January 12, 2010 – Stanley, Falkland Islands
By Dr. Warren Buck with an introduction by Herb McCormick
Following in the sea boots of oceanographer Michael Reynolds and sea-ice specialist Harry Stern, Professor Warren Buck of the University of Washington/Bothell is the third onboard scientist to join the crew of Ocean Watch. A nuclear physicist and the chancellor emeritus of UW/Bothell, Warren is also a seasoned sailor who cruised the East Coast of the US aboard his 31-foot trimaran, La Gaviota. Today Warren takes the helm of our crew logs for a piece about his experiences sailing aboard Ocean Watch. So, with no further ado, here’s Warren:
The Crew of Ocean Watch by Professor Warren Buck
I have been in many a classroom in my day; and even more classrooms have I taught in. However I have not been in as exciting a classroom as the one aboard Ocean Watch.
The mission of the Around the Americas via the sailing vessel Ocean Watch is to call attention to our oceans around the North and South American continents. To examine the health of the wild life, the air, the sea, the land as it abuts the water. In addition, the Around the Americas team is drawing attention to the fact that both North and South America form one single island. This is not your typical sailing voyage or research expedition; but rather, the Around the Americas is all of that plus a diplomatic mission in that where ever Ocean Watch goes the crew engage the local citizens on the vision and mission results, and updates. This is a courageously new expedition approach to oceans that has already covered approximately 18,000 miles and is just over half way to its goal of returning to the port, Seattle, it left seven months ago.
I have had the good fortune to join the crew for the Mar del Plata to the Falkland Islands passage. The only preconception I had was that this particular passage could be rough and challenging. There was a day when it was rough and challenging in terms of weather; but, I must say that this crew is the best and made the challenging times as digestible as possible. This is where I really saw the Ocean Watch as a classroom.
The crew has a great deal of expertise in journalism, photography, sailing, science, and problem solving. There is Herb McCormick who is one of the premier journalists in yachting who has visited this part of the world before in going around Cape Horn years past. There is David Thoreson who is a superb digital photographer in both still and video. He too experienced being on a boat going around the Horn with near hurricane winds pinning them for hours. There is Michael Reynolds, who was not aboard while I sailed with this crew, but whose spirit pervades the ship. Michael designed, runs, and maintains the data collecting from oxygen in the water to aerosols in the atmosphere.
There is Horacio Rosell, a native Argentine, who has been involved in BOC around the world races for decades and is a good friend of Mark, our captain. In addition to Horacio interpreting and helping to navigate Argentine culture and bureaucracy, Horacio is also a photographer in his own right. There is Dave Logan who is the first mate and the go-to guy for any and all issues with the boat operations or maintenance.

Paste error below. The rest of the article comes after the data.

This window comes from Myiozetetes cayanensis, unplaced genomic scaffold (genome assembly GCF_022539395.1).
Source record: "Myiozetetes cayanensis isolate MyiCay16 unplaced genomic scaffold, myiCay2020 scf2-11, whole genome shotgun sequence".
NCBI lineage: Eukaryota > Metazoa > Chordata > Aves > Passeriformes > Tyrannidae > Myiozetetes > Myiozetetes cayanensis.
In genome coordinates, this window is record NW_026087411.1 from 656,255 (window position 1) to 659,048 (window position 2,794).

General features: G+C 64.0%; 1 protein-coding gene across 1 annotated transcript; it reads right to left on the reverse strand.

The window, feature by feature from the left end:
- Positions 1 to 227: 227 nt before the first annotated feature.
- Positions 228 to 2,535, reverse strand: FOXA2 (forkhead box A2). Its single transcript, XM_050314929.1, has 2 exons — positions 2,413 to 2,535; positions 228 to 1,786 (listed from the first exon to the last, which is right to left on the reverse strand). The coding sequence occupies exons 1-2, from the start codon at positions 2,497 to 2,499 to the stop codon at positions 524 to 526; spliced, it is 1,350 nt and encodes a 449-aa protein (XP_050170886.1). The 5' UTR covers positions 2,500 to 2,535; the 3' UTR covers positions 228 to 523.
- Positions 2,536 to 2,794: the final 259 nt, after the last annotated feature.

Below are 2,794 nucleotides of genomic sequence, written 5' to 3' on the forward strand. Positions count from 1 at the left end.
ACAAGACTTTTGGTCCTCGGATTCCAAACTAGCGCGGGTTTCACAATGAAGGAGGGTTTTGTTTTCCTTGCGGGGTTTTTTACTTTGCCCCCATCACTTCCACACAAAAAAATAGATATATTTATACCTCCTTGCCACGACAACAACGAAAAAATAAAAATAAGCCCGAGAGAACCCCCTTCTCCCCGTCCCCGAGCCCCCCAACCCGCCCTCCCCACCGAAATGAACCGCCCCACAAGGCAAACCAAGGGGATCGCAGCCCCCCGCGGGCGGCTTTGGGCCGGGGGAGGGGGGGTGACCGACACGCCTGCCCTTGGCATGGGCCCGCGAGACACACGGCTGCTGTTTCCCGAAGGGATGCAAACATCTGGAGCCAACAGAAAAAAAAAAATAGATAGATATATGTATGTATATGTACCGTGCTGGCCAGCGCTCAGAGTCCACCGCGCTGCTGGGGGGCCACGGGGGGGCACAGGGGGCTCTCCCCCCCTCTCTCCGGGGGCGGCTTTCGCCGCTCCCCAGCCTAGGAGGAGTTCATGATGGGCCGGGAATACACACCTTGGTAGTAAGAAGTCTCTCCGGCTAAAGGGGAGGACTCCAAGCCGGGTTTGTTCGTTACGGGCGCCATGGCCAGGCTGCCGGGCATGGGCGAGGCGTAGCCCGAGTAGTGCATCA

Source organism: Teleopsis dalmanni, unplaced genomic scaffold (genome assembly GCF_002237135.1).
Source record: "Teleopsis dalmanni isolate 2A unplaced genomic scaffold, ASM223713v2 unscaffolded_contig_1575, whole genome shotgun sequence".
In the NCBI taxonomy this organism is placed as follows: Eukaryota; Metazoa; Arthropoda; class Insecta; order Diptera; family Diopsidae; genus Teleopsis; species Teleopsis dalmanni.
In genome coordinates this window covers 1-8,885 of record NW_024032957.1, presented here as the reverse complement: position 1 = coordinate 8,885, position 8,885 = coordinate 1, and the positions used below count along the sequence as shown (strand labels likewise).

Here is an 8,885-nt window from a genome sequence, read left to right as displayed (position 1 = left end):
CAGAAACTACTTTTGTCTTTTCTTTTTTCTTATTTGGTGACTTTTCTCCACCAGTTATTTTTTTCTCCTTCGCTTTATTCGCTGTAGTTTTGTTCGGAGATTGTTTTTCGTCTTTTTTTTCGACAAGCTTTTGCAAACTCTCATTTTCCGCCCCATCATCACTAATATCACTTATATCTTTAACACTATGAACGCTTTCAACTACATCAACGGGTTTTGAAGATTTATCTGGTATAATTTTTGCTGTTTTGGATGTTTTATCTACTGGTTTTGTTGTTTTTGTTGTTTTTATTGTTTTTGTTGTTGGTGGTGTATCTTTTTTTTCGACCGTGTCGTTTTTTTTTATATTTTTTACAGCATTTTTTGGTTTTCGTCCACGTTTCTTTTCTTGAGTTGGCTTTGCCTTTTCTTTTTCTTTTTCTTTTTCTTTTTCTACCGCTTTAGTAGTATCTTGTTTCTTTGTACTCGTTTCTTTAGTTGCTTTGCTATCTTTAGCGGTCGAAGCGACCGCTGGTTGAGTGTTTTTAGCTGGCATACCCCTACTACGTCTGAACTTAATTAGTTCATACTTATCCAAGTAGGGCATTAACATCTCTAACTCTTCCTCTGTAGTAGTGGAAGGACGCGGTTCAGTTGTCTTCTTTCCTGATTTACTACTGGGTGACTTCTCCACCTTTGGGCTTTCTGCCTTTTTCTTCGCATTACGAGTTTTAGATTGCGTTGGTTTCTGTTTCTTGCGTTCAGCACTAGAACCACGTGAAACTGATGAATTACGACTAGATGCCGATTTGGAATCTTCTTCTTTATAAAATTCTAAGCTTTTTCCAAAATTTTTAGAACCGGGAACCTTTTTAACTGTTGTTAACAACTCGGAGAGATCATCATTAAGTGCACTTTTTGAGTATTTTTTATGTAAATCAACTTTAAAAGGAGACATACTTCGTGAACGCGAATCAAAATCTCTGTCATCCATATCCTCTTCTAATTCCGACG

Finally, there is Mark Schrader, our captain. Mark has circumnavigated the globe twice single handed; and, is the main force behind keeping the schedule and administrating the entire voyage.
What have I learned?
I have been reminded more than ever that good photography can come “naturally” to one who has the desire to take the leap into the subject. By this I mean one has to do more than think about doing it. Taking photos in pitching seas even! Experience in doing seems to pay off for these guys. The work is fabulous and it looks so easy from my vantage; but, I could never reproduce the images that emerge from Thoreson’s camera for example. Then he downloads these images so they can be emailed for publication. He is teaching me persistence no matter what the conditions.
Can you imagine typing on a computer on a boat as the boat lurches and rolls? Well, Herb can do that and he does it every day just to make sure the news of Ocean Watch gets out to the public. His writing is professional and has character to it. Without him knowing, he has taught me dedication to communications. I am typing this while underway and about to hit a squall just north of the Falklands.
Logan has dry wit and downplays his role; though, I must say that everyone depends mightily on his talents everyday of the entire voyage. I see him backing up folks without them really being fully aware at times that he is doing that. He even takes scientific data without fanfare. He has taught me humility.
Horacio has taught me to enjoy life always no matter what others think.
Michael has taught me that I am not cut out for data taking as he can on a boat. I am not the great assistant I am sure he would have preferred.
Mark is a great yachtsman, leader, and communicator. He requested and was granted an audience with the acting governor of the Falklands to talk about Around the Americas and Mark’s previous landing in the Falklands. Mark makes sure to call his dad everyday. He has taught me much yet one thing that stands out is always communicate with those you love.
I don’t believe that any of these men realize they are teaching me these things, but they are. When I engageeach one of these crew members, they reveal so much of their talents and life to me. This is a classroom extraordinaire and I, for one, feel very privileged to be so close to this special and historic voyage of Ocean Watch.
- Warren Buck with an introduction by Herb McCormick and a photo by David Thoreson